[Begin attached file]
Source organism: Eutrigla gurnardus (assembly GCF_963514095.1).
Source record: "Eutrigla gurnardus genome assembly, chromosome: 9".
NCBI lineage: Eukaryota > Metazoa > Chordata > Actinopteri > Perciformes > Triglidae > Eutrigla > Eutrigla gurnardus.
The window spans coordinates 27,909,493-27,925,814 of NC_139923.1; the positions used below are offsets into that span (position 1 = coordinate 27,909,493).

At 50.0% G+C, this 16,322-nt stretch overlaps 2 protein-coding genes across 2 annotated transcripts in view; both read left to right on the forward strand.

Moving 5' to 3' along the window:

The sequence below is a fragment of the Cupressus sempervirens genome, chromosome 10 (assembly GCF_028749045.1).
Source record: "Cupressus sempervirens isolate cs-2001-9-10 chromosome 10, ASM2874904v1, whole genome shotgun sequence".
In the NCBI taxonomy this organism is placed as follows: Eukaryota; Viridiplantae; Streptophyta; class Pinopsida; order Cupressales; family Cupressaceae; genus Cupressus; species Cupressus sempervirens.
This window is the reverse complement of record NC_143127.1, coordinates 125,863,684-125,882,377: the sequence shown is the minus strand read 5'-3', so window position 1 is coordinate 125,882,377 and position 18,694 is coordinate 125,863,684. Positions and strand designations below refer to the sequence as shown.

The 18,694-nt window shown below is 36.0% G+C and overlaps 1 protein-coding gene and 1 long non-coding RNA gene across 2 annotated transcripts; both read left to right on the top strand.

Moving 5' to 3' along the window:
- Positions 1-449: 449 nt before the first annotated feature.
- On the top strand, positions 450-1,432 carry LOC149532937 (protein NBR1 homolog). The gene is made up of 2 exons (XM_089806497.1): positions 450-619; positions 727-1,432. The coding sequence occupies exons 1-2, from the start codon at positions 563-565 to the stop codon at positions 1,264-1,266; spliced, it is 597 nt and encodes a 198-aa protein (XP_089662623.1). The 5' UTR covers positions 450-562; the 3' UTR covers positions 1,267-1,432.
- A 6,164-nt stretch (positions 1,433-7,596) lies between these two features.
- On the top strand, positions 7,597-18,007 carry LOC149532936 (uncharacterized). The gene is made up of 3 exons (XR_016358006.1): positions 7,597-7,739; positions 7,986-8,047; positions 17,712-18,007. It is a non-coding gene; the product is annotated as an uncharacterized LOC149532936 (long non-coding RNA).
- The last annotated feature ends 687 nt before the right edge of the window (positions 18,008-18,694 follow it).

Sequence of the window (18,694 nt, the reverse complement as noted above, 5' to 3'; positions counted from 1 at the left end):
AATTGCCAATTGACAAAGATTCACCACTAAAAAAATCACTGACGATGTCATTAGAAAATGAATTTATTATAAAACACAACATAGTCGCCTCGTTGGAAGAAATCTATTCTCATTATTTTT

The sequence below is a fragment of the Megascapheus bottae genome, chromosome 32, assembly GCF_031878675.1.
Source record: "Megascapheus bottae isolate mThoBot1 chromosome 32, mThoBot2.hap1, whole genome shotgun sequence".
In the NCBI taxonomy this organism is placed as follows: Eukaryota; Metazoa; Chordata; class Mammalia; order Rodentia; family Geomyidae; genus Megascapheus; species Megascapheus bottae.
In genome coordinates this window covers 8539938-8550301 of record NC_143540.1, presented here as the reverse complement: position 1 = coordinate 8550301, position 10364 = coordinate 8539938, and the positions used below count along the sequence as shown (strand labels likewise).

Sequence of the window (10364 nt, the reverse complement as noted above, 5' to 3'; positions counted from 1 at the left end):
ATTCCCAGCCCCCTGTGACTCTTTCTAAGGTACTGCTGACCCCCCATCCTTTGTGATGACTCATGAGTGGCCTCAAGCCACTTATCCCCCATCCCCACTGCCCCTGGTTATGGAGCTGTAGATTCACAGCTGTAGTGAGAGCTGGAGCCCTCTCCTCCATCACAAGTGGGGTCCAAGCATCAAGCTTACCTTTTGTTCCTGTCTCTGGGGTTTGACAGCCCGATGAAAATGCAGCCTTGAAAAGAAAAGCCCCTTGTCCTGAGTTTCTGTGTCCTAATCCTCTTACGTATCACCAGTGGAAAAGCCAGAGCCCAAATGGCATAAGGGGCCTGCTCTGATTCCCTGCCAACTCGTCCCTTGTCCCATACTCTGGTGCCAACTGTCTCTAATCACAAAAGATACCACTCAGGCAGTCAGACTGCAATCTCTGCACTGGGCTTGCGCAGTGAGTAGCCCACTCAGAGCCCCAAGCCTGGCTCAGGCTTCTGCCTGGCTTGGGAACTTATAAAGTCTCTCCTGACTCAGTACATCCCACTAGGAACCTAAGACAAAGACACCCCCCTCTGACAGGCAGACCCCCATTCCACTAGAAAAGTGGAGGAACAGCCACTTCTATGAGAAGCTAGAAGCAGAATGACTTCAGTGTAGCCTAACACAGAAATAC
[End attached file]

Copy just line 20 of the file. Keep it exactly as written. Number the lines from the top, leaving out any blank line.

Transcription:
The sequence below is a fragment of the Megascapheus bottae genome, chromosome 32, assembly GCF_031878675.1.